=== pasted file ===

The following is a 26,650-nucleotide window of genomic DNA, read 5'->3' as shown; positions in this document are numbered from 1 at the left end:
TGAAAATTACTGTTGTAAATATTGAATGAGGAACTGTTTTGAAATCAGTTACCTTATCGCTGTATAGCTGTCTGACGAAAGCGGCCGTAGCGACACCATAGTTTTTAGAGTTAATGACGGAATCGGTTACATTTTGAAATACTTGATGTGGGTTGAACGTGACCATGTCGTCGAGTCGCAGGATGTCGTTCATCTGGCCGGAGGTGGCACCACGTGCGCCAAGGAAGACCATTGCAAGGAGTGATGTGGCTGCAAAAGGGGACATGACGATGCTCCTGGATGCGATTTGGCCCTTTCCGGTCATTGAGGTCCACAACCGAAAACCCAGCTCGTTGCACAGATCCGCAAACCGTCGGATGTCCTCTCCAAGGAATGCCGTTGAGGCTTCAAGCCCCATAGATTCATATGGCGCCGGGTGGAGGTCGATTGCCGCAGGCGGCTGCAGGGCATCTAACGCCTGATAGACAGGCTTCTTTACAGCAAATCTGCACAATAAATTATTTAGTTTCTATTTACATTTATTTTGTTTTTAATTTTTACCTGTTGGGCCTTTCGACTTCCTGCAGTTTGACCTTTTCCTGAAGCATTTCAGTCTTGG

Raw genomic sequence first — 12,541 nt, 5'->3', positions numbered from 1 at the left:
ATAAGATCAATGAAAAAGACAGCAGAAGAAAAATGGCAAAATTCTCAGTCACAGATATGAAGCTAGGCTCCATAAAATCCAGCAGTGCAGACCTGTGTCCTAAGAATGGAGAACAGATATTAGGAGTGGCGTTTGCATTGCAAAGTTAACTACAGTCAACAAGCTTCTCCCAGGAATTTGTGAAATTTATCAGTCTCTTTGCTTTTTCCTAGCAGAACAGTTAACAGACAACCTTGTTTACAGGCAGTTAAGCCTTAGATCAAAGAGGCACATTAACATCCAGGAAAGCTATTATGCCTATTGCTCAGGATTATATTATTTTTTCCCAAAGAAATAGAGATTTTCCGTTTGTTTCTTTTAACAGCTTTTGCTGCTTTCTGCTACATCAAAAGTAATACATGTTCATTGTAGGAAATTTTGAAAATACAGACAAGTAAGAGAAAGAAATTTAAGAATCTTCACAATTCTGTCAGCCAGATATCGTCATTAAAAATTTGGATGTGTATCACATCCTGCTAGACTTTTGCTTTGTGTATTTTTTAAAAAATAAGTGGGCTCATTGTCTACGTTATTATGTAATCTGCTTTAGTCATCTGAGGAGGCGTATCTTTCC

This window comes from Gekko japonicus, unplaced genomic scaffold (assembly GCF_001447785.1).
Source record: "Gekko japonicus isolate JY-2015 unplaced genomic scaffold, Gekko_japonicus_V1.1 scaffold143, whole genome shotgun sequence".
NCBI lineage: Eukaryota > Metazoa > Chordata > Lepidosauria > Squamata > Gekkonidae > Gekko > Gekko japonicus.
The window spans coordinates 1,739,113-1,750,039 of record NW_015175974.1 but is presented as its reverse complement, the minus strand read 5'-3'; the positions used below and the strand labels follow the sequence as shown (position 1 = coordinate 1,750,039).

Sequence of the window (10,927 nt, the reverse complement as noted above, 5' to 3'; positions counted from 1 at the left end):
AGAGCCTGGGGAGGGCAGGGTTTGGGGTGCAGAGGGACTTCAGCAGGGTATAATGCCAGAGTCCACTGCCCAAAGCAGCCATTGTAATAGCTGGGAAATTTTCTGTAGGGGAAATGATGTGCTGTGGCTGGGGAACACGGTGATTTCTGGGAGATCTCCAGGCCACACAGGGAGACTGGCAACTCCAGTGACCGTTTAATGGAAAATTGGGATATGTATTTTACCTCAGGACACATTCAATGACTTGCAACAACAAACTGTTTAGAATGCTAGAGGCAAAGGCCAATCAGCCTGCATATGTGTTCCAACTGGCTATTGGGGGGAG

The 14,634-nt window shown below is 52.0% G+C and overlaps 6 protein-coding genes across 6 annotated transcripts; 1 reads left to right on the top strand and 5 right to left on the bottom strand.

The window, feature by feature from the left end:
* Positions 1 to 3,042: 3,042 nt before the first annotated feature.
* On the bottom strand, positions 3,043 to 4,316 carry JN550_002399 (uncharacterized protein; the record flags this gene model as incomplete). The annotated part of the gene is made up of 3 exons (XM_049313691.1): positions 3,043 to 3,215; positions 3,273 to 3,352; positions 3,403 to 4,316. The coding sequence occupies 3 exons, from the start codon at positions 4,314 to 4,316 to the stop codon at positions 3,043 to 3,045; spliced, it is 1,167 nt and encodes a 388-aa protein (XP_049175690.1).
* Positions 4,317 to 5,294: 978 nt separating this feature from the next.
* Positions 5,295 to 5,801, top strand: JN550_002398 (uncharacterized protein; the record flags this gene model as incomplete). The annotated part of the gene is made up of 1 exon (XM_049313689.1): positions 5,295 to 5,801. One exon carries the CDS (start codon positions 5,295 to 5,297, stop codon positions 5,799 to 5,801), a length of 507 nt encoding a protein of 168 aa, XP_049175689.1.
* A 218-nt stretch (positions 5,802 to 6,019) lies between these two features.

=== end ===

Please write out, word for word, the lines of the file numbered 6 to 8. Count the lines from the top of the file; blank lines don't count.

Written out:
Source record: "Gekko japonicus isolate JY-2015 unplaced genomic scaffold, Gekko_japonicus_V1.1 scaffold143, whole genome shotgun sequence".
NCBI lineage: Eukaryota > Metazoa > Chordata > Lepidosauria > Squamata > Gekkonidae > Gekko > Gekko japonicus.
The window spans coordinates 1,739,113-1,750,039 of record NW_015175974.1 but is presented as its reverse complement, the minus strand read 5'-3'; the positions used below and the strand labels follow the sequence as shown (position 1 = coordinate 1,750,039).